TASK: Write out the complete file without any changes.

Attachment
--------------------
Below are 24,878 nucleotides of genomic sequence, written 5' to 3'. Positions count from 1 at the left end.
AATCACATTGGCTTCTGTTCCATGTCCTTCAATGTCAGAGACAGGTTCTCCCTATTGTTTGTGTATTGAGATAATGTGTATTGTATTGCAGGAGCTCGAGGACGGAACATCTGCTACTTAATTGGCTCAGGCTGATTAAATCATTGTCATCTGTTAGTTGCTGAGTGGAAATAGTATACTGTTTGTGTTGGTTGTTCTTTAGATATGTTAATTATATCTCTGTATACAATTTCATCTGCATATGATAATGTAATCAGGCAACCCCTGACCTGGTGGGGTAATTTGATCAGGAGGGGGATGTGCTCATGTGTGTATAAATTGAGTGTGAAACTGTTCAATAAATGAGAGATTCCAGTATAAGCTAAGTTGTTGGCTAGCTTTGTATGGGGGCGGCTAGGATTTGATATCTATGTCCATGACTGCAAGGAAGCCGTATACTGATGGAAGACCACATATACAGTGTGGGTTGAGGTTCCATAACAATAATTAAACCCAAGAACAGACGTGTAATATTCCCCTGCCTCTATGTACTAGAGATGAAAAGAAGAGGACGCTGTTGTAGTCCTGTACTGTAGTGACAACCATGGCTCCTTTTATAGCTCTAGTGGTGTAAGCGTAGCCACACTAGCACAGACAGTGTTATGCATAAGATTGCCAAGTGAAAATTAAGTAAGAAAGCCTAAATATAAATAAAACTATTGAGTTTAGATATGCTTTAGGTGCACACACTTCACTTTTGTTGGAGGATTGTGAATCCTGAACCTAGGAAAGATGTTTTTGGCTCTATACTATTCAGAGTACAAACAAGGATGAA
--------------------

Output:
Below are 24,878 nucleotides of genomic sequence, written 5' to 3'. Positions count from 1 at the left end.
AATCACATTGGCTTCTGTTCCATGTCCTTCAATGTCAGAGACAGGTTCTCCCTATTGTTTGTGTATTGAGATAATGTGTATTGTATTGCAGGAGCTCGAGGACGGAACATCTGCTACTTAATTGGCTCAGGCTGATTAAATCATTGTCATCTGTTAGTTGCTGAGTGGAAATAGTATACTGTTTGTGTTGGTTGTTCTTTAGATATGTTAATTATATCTCTGTATACAATTTCATCTGCATATGATAATGTAATCAGGCAACCCCTGACCTGGTGGGGTAATTTGATCAGGAGGGGGATGTGCTCATGTGTGTATAAATTGAGTGTGAAACTGTTCAATAAATGAGAGATTCCAGTATAAGCTAAGTTGTTGGCTAGCTTTGTATGGGGGCGGCTAGGATTTGATATCTATGTCCATGACTGCAAGGAAGCCGTATACTGATGGAAGACCACATATACAGTGTGGGTTGAGGTTCCATAACAATAATTAAACCCAAGAACAGACGTGTAATATTCCCCTGCCTCTATGTACTAGAGATGAAAAGAAGAGGACGCTGTTGTAGTCCTGTACTGTAGTGACAACCATGGCTCCTTTTATAGCTCTAGTGGTGTAAGCGTAGCCACACTAGCACAGACAGTGTTATGCATAAGATTGCCAAGTGAAAATTAAGTAAGAAAGCCTAAATATAAATAAAACTATTGAGTTTAGATATGCTTTAGGTGCACACACTTCACTTTTGTTGGAGGATTGTGAATCCTGAACCTAGGAAAGATGTTTTTGGCTCTATACTATTCAGAGTACAAACAAGGATGAA